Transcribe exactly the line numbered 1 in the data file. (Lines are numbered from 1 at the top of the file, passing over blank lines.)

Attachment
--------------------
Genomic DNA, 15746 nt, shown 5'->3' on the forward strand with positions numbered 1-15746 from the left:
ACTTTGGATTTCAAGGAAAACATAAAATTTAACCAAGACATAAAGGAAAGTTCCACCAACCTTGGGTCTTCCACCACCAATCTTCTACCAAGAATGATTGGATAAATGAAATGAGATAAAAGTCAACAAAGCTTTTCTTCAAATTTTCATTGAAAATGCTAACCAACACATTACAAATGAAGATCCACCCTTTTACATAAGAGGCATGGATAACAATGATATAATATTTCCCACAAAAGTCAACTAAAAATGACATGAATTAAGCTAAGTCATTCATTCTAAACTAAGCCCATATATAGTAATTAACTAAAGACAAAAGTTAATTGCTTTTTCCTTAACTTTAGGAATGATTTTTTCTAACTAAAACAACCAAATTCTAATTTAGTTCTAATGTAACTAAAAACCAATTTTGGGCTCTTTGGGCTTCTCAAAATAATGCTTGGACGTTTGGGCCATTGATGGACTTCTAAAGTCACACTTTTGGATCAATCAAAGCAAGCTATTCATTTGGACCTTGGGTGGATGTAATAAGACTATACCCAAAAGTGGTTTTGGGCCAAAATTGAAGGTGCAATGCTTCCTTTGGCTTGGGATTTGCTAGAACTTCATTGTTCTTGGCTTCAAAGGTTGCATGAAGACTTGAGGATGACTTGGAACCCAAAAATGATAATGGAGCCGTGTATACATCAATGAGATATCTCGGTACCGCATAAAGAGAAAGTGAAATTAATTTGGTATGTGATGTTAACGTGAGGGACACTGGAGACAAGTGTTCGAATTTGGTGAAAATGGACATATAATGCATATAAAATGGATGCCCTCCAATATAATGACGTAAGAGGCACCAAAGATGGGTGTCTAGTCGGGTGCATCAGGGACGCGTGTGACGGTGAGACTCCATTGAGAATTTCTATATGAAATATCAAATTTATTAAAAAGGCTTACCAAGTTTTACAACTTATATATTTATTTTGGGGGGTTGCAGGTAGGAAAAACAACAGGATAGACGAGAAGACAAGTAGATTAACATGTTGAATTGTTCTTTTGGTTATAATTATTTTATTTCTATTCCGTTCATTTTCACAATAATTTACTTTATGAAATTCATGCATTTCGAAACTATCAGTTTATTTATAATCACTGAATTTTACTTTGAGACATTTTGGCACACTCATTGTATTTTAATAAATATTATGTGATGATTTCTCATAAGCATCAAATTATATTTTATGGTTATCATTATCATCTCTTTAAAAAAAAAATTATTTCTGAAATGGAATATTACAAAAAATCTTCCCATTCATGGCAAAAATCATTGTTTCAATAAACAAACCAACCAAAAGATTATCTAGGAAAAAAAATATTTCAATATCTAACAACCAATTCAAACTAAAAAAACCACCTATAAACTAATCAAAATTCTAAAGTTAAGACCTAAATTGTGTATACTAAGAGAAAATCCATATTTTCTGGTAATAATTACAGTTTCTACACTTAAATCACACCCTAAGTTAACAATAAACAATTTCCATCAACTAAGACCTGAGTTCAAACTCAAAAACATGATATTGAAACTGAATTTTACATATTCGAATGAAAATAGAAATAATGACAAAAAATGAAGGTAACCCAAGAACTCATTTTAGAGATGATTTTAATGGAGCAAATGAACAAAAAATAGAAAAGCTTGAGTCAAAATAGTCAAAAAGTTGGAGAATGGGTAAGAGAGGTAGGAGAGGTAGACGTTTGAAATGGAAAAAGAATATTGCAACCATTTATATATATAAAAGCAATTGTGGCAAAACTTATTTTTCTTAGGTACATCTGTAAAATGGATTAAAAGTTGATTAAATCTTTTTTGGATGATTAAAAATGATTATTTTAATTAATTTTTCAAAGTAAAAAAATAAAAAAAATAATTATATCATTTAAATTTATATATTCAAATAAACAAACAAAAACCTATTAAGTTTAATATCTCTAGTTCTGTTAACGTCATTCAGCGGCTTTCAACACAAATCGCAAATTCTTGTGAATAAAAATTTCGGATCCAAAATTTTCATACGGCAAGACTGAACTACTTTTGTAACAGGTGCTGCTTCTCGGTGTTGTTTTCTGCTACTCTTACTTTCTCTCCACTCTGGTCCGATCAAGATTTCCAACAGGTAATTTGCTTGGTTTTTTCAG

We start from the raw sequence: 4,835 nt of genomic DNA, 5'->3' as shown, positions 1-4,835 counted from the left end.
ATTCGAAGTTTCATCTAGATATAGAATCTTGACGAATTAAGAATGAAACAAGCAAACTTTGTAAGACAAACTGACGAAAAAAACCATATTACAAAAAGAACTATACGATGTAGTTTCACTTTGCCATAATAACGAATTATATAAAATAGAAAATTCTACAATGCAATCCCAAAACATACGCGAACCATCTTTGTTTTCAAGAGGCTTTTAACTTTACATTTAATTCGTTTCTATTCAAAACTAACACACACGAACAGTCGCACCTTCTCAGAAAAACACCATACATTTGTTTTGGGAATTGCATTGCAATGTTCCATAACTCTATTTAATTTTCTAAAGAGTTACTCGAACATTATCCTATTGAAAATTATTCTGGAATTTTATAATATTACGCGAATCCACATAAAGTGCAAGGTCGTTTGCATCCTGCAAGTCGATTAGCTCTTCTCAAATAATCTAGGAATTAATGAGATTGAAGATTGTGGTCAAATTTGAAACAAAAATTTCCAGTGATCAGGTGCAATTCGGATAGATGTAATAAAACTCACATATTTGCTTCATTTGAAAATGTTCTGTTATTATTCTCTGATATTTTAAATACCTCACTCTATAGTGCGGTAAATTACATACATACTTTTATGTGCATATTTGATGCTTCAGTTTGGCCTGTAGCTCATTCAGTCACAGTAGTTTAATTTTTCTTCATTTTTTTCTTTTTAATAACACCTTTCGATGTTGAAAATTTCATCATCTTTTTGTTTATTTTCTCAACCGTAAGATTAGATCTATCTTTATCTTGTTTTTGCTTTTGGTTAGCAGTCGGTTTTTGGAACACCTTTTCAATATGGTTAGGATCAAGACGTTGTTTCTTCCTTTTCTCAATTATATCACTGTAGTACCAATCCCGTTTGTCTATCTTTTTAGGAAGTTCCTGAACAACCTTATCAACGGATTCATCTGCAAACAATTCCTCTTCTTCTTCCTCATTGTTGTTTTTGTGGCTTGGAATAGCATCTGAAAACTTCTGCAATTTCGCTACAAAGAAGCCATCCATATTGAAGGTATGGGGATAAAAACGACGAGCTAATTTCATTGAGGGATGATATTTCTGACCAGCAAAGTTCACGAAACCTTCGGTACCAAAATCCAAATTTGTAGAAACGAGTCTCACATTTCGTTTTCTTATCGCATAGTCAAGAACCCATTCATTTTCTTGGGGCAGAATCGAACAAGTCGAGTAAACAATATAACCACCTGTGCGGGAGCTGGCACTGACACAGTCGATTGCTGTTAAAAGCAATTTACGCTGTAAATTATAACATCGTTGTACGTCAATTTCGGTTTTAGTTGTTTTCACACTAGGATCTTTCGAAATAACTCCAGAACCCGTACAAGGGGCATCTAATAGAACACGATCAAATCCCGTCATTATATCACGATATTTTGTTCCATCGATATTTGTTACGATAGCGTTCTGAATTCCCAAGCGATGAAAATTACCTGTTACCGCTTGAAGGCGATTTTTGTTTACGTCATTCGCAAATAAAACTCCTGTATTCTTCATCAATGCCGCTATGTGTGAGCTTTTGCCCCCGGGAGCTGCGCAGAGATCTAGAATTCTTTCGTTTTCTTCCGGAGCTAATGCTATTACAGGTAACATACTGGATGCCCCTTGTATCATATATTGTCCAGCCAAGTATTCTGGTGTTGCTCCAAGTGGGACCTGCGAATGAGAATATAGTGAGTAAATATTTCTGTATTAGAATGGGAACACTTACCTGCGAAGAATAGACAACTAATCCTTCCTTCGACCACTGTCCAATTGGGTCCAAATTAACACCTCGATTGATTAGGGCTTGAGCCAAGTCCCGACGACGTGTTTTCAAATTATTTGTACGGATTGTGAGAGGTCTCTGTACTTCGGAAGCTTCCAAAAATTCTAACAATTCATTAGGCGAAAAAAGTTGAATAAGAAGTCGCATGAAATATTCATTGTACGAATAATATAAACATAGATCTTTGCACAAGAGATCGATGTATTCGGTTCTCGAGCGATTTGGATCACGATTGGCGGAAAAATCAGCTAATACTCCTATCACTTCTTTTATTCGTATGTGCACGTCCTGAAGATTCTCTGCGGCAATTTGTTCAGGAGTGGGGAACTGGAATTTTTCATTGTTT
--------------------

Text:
Genomic DNA, 15746 nt, shown 5'->3' on the forward strand with positions numbered 1-15746 from the left: